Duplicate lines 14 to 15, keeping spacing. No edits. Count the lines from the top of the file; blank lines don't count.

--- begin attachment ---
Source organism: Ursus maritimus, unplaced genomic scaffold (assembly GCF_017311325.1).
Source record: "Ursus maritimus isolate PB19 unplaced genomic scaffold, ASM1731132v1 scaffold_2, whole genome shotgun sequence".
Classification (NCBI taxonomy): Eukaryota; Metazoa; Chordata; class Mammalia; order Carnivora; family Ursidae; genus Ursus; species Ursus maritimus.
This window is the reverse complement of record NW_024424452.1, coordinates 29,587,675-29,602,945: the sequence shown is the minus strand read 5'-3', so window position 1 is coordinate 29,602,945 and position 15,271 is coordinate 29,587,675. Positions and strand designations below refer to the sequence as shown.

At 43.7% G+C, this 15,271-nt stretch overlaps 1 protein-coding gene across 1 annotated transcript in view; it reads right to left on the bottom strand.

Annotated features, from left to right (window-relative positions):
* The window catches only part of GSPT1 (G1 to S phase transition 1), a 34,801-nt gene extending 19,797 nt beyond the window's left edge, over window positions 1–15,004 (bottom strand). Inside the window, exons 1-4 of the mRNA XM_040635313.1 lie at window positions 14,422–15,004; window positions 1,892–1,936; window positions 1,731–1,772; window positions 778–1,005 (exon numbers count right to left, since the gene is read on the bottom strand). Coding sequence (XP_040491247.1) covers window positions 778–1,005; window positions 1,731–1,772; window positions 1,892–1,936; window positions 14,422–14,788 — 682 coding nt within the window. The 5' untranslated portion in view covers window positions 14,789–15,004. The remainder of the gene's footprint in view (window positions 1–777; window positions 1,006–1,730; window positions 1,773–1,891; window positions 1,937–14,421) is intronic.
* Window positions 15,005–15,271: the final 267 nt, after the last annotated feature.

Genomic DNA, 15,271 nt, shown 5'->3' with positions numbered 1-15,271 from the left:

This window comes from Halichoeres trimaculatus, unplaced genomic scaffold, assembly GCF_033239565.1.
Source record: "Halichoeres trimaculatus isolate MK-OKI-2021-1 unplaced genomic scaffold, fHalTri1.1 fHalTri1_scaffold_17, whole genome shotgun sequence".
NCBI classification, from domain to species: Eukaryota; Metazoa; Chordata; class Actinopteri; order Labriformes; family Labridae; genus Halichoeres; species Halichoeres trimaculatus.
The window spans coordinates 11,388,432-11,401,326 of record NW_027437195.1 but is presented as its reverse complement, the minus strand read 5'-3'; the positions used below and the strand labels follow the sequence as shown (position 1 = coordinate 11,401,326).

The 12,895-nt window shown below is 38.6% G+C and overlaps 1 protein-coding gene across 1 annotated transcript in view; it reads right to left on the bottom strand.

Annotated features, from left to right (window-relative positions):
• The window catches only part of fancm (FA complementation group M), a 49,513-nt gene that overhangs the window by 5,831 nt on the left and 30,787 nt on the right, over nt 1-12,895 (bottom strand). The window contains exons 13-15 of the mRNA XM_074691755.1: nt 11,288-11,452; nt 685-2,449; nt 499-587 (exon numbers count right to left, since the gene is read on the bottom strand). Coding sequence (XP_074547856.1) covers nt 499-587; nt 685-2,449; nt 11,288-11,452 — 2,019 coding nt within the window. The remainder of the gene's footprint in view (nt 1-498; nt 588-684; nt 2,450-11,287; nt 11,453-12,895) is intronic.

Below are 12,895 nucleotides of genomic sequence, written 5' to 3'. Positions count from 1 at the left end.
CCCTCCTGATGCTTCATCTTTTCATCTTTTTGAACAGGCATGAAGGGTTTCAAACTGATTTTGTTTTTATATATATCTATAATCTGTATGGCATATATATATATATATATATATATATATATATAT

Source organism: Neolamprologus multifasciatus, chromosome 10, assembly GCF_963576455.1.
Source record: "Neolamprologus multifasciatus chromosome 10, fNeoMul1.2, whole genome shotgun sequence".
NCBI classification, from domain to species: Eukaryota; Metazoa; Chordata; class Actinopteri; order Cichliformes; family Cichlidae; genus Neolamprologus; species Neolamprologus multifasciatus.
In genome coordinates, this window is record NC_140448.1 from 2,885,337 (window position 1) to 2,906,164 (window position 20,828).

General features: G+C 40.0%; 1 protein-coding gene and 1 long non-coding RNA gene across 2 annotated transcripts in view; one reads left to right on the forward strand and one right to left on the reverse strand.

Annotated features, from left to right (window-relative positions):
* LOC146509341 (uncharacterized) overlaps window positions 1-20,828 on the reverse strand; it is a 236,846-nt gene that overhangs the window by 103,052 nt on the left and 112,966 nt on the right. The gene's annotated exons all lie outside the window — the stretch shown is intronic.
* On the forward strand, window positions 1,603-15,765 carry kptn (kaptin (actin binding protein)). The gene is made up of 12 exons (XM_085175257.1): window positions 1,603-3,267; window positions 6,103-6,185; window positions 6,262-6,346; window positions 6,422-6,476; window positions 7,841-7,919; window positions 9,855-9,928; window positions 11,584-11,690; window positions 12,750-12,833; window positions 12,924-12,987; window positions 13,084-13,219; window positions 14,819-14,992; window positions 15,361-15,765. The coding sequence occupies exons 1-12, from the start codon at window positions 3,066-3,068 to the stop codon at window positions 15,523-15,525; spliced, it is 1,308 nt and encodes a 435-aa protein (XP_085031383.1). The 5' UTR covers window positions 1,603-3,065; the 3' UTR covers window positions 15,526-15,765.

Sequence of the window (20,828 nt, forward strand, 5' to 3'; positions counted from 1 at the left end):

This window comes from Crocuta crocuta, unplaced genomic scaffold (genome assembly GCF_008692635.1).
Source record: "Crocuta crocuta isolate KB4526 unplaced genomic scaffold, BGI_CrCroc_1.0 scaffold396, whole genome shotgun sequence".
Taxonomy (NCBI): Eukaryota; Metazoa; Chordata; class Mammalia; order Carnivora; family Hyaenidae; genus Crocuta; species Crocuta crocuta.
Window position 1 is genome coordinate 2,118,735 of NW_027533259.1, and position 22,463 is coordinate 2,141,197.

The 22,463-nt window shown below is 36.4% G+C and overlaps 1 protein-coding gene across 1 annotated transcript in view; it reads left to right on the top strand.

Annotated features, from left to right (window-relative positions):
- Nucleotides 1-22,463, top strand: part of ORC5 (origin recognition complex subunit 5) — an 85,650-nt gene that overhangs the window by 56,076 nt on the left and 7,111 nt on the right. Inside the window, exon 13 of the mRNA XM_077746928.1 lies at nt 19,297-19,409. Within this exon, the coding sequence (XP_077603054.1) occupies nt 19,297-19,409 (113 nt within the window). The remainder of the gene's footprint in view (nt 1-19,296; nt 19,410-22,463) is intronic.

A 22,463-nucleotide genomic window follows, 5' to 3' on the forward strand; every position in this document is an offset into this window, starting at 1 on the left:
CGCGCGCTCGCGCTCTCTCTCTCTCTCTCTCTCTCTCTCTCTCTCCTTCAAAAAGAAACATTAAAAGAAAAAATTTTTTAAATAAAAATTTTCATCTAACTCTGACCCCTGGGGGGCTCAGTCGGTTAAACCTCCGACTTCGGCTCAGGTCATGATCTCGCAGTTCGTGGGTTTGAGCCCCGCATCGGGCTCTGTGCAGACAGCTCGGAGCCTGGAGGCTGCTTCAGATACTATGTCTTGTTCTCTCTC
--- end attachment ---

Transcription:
The 12,895-nt window shown below is 38.6% G+C and overlaps 1 protein-coding gene across 1 annotated transcript in view; it reads right to left on the bottom strand.

Annotated features, from left to right (window-relative positions):